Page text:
Despite international agreements on climate protection and political declarations of intent, global greenhouse gas emissions have not decreased. On the contrary, they continue to increase. With a growing world population and significant industrialization in emerging markets such as India and China the emission trend reversal necessary to limit global warming seems to be unlikely.
Therefore, large-scale methods to artificially slow down global warming are increasingly being discussed. They include proposals to fertilize the oceans, so that stimulated plankton can remove carbon dioxide (CO2) from the atmosphere, or to reduce the Sun's incoming radiation with atmospheric aerosols or mirrors in space, so as to reduce climate warming. All of these approaches can be classified as "climate engineering". "However, the long-term consequences and side effects of these methods have not been adequately studied," says Dr. David Keller from the GEOMAR Helmholtz Centre for Ocean Research Kiel. Together with colleagues the expert in earth system modelling has compared several Climate Engineering methods using a computer model. The results of the study have now been published in the internationally renowned online journal Nature Communications.
"The problem with previous research was that in most cases the methods were studied with different models using different assumptions and different sets of earth system components, making it difficult to compare the effects and side effects of different methods," Dr. Keller says. He adds: "We wanted to simulate different climate engineering methods using the same basic assumptions and Earth system model". For their study, the researchers chose five well-known climate engineering approaches: The reduction of incoming solar radiation, the afforestation of large desert areas in North Africa and Australia, and three different techniques aimed at increasing ocean carbon uptake. In parallel, the scientists also simulated future changes in the Earth system without climate engineering, based on the high-CO2 emission scenario used by the UN IPCC.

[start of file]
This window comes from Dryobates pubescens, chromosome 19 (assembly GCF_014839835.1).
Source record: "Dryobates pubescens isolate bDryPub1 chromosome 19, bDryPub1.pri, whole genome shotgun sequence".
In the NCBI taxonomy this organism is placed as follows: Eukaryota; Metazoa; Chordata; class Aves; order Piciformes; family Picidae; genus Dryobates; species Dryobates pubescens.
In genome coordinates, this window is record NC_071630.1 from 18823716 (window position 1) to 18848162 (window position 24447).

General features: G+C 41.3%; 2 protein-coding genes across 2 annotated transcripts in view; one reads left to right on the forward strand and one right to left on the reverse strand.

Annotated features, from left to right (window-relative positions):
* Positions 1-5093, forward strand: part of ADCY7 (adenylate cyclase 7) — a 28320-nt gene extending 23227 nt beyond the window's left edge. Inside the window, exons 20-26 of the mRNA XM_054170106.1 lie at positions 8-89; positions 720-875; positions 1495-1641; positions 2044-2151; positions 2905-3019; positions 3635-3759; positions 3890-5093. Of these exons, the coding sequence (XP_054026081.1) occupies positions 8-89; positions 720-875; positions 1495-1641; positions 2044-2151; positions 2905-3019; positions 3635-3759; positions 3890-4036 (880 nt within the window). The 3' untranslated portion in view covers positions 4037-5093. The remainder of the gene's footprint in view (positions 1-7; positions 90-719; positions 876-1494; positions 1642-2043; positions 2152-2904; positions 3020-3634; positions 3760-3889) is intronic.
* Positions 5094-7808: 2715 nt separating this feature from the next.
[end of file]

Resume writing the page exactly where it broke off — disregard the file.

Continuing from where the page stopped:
Even under ideal conditions assumed in the simulations, the potential benefits of the various climate engineering methods were limited. Only a continuous reduction of solar radiation could prevent the Earth from warming significantly. The afforestation of the Sahara and the Australian outback, however even caused some additional global warming: "The forests removed carbon dioxide from the atmosphere, but at the same time the earth's surface became darker and could store more heat," Dr. Keller explains of this phenomenon. All of the other techniques showed significant side effects, too. For example, the fertilization of the oceans allowed plankton to remove CO2 from the atmosphere, but also changed the size of ocean oxygen minimum zones.
Another important question for the researchers: What happens if climate engineering is stopped after a few decades for technical or political reasons? "For several methods we saw a rapid change in the simulated climate when climate engineering ended," says Dr. Keller. For example, if after 50 years the sun's rays were no longer partially blocked, the Earth warmed by several degrees within a few decades. "This change would be much faster than the current rate of climate change, with potentially even more catastrophic consequences," says Keller.
The study is the basis for further research in the priority program "Climate Engineering: Risks, Challenges, Opportunities?" of the German Research Foundation (DFG), coordinated by co-author Prof. Dr. Andreas Oschlies from GEOMAR. "In addition to natural science studies, we also want to learn more about the potential social, political, legal and ethical aspects of proposed climate engineering methods. For one thing, this study clearly shows that there would always be many losers in addition to possible winners. Some side effects would even affect future generations. A decision for or against climate engineering thus would have to be considered carefully and be fully legitimized, and must thus be based on a much better understanding of possible effects, uncertainties and risks than we have today," says Professor Oschlies .
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Nature Communications 5: 3304, DOI: 10.1038/ncomms4304